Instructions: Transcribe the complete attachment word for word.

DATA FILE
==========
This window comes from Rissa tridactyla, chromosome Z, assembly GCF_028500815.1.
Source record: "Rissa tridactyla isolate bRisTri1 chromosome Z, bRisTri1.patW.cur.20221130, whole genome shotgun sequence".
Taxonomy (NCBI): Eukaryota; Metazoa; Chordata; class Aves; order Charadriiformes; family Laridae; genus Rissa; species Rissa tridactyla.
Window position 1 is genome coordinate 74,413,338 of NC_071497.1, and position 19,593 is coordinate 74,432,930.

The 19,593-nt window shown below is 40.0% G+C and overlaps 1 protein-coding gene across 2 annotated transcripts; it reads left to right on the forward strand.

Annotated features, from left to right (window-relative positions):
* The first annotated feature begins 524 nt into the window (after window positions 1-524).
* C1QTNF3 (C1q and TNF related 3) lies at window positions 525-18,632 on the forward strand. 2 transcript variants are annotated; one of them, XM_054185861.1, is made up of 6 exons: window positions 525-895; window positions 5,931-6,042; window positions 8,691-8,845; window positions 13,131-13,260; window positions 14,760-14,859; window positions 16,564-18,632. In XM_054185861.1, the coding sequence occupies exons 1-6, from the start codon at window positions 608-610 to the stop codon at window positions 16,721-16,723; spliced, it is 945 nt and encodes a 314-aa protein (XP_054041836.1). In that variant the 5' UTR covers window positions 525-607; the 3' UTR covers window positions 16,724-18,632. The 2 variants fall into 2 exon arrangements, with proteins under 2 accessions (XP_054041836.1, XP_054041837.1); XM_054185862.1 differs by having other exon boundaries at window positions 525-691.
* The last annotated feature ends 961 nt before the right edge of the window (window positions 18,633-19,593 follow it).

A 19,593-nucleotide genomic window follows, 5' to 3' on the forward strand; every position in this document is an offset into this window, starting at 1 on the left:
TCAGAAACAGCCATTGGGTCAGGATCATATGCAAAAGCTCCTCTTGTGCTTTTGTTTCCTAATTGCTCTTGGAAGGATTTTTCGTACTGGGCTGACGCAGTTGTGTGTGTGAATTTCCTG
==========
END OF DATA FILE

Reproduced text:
This window comes from Rissa tridactyla, chromosome Z, assembly GCF_028500815.1.
Source record: "Rissa tridactyla isolate bRisTri1 chromosome Z, bRisTri1.patW.cur.20221130, whole genome shotgun sequence".
Taxonomy (NCBI): Eukaryota; Metazoa; Chordata; class Aves; order Charadriiformes; family Laridae; genus Rissa; species Rissa tridactyla.
Window position 1 is genome coordinate 74,413,338 of NC_071497.1, and position 19,593 is coordinate 74,432,930.

The 19,593-nt window shown below is 40.0% G+C and overlaps 1 protein-coding gene across 2 annotated transcripts; it reads left to right on the forward strand.

Annotated features, from left to right (window-relative positions):
* The first annotated feature begins 524 nt into the window (after window positions 1-524).
* C1QTNF3 (C1q and TNF related 3) lies at window positions 525-18,632 on the forward strand. 2 transcript variants are annotated; one of them, XM_054185861.1, is made up of 6 exons: window positions 525-895; window positions 5,931-6,042; window positions 8,691-8,845; window positions 13,131-13,260; window positions 14,760-14,859; window positions 16,564-18,632. In XM_054185861.1, the coding sequence occupies exons 1-6, from the start codon at window positions 608-610 to the stop codon at window positions 16,721-16,723; spliced, it is 945 nt and encodes a 314-aa protein (XP_054041836.1). In that variant the 5' UTR covers window positions 525-607; the 3' UTR covers window positions 16,724-18,632. The 2 variants fall into 2 exon arrangements, with proteins under 2 accessions (XP_054041836.1, XP_054041837.1); XM_054185862.1 differs by having other exon boundaries at window positions 525-691.
* The last annotated feature ends 961 nt before the right edge of the window (window positions 18,633-19,593 follow it).

A 19,593-nucleotide genomic window follows, 5' to 3' on the forward strand; every position in this document is an offset into this window, starting at 1 on the left:
TCAGAAACAGCCATTGGGTCAGGATCATATGCAAAAGCTCCTCTTGTGCTTTTGTTTCCTAATTGCTCTTGGAAGGATTTTTCGTACTGGGCTGACGCAGTTGTGTGTGTGAATTTCCTG